Every time celebrities or athletes look in the mirror, primping themselves after a vitamin drip helped them look younger and more beautiful, they might want to remind themselves that somewhere an infant may be dying because it didn’t get that same batch of nutrients.
Alexandra Robbins wrote in the May issue of Washingtonian magazine that hospitals have been forced to ration the nutrients that premature infants at mortal risk need for them to remain alive. She wrote that the practice has become a major issue in the last three years, and added, “This is a national emergency, this is a public health crisis and the government isn’t doing anything about it.”
The article says 300 different drug, vitamin and trace-elements are in historically short supply across the nation. As a result, clinicians say at least 15 infants have died since 2010.
Interviewed by WTOP, Robbins explained that calcium, zinc, phosphorus, magnesium and selenium are the most common nutrients in short supply. Because premature infants lack nutrient reserves, Robbins said, the shortage of nutrients can be fatal. She said, “There was a baby whose heart stopped because of lack of phosphorus. Across the Washington area, I’ve heard of plenty of babies with calcium deficiencies who are experiencing poor bone growth and developmental problems because of this lack of nutrients.”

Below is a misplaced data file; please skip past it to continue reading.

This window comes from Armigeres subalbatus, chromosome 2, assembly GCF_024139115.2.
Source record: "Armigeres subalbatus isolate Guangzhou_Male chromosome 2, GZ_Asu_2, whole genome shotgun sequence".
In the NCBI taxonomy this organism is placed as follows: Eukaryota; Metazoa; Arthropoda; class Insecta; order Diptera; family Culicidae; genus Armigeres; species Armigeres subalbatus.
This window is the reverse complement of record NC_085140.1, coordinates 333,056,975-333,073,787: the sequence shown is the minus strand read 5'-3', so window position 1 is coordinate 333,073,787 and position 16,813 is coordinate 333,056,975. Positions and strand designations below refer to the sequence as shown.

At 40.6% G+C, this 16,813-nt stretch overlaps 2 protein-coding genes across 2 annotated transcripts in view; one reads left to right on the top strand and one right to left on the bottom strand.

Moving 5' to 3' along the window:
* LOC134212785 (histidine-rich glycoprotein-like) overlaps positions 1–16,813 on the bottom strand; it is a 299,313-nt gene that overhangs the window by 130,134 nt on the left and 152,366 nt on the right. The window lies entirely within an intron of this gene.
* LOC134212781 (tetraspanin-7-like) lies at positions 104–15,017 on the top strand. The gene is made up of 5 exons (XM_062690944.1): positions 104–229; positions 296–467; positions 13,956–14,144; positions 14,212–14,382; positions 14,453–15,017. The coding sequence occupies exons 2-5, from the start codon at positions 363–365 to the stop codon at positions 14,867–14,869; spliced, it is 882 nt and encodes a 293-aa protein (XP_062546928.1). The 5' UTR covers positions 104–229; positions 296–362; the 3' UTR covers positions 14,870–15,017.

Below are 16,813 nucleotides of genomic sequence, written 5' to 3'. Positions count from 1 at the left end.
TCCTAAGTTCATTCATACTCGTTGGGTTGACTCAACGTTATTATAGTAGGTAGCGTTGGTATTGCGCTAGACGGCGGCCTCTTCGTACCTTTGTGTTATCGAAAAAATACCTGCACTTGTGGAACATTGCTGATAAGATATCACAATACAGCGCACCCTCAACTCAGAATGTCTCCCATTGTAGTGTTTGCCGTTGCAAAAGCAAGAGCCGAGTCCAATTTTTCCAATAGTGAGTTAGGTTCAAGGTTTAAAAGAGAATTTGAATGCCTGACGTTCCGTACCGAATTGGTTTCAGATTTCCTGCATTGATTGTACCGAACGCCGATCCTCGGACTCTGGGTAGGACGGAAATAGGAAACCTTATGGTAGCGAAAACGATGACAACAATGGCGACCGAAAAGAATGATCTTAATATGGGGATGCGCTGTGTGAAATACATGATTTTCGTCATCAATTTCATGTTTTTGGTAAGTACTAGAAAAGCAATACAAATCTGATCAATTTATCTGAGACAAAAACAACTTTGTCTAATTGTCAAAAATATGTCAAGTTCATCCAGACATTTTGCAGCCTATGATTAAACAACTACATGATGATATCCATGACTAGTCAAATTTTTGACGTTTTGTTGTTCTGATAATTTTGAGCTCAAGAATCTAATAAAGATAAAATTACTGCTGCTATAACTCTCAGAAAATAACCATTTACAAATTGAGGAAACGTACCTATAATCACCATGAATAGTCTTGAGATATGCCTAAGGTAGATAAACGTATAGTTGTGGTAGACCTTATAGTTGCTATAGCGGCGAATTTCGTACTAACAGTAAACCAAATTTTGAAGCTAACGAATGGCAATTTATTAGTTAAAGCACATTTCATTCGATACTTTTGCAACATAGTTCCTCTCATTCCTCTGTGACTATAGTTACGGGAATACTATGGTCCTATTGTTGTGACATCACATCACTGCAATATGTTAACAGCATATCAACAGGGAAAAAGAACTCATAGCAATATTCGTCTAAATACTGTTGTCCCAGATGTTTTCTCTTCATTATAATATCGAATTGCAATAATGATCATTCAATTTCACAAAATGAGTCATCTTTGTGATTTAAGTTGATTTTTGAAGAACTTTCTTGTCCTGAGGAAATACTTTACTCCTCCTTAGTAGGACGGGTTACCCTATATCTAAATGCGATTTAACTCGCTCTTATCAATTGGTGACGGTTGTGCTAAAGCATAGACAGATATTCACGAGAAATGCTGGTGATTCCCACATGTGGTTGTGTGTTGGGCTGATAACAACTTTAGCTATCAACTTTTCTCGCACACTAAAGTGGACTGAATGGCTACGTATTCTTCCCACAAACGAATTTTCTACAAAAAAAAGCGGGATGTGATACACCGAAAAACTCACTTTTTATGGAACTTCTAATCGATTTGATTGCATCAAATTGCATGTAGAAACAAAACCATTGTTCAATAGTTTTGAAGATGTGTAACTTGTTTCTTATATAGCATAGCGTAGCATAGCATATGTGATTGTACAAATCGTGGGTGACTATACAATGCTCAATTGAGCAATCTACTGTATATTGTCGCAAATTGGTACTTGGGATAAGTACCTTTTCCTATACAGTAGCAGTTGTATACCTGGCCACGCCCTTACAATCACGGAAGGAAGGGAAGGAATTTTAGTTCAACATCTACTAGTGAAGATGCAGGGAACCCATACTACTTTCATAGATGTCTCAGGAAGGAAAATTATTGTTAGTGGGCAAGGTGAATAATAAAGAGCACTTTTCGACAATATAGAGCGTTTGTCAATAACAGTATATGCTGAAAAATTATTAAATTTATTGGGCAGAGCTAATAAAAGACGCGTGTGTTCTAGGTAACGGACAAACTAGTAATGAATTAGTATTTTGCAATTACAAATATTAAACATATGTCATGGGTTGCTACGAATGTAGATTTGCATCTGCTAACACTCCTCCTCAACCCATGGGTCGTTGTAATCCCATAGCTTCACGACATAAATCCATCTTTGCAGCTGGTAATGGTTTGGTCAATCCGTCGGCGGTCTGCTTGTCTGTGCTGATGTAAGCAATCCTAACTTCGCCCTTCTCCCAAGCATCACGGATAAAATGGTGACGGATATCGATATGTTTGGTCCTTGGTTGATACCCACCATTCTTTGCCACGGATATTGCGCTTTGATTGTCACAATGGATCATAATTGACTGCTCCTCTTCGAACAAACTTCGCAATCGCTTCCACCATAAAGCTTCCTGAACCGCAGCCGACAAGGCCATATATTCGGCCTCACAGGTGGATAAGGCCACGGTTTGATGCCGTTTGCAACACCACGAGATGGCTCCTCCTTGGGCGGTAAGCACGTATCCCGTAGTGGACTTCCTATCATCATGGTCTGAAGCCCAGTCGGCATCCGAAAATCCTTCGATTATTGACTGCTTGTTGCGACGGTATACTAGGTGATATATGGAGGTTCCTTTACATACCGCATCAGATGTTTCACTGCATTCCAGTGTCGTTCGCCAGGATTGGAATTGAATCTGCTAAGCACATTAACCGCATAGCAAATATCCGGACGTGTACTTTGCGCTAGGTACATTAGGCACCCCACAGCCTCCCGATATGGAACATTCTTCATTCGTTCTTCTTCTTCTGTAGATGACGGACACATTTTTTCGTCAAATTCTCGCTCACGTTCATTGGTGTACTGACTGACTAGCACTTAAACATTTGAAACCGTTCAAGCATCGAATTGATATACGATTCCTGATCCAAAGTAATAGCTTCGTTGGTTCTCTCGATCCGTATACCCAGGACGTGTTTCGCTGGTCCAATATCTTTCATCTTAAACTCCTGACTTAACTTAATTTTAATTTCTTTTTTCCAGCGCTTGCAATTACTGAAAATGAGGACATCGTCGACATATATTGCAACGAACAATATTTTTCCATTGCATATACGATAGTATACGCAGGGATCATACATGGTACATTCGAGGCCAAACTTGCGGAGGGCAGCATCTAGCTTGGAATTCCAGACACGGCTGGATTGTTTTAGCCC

Robbins said that the problem is being hushed up by hospitals so there isn’t a resultant panic. Yet she also notes the abuse of these nutrients by the jet set, which gets the nutrients from the same poll that feeds them to hospitals:
You’ll hear about this trend called the vitamin drip, where celebrities, models, musicians and athletes are getting IV nutrition delivered intravenously because it’s supposed to reenergize them, it’s supposed to beautify them. So essentially, premature babies are suffering because they can’t get access to the same nutrients that some celebrities are using to pretty-up before a photo shoot.
Some celebrities even use the nutrients to cure hangovers.
Robbins blamed the government’s lack of a central database for the problem:
(Hospital staff) are heartbroken. They can’t believe this is going on, that they can’t get access to these very basic nutrients. Really everybody is just astounded that the government has let this go so far. Manufacturers blame the FDA, the FDA blames manufacturers, a congressional committee blames the FDA, but meanwhile none of these three entities have been able to solve this problem that’s causing people to starve.
To her astonishment, Robbins found that countries in South America and Europe are not in short supply of the nutrients. She said, “When I talked to doctors in these countries, they couldn’t believe this was going on in the U.S.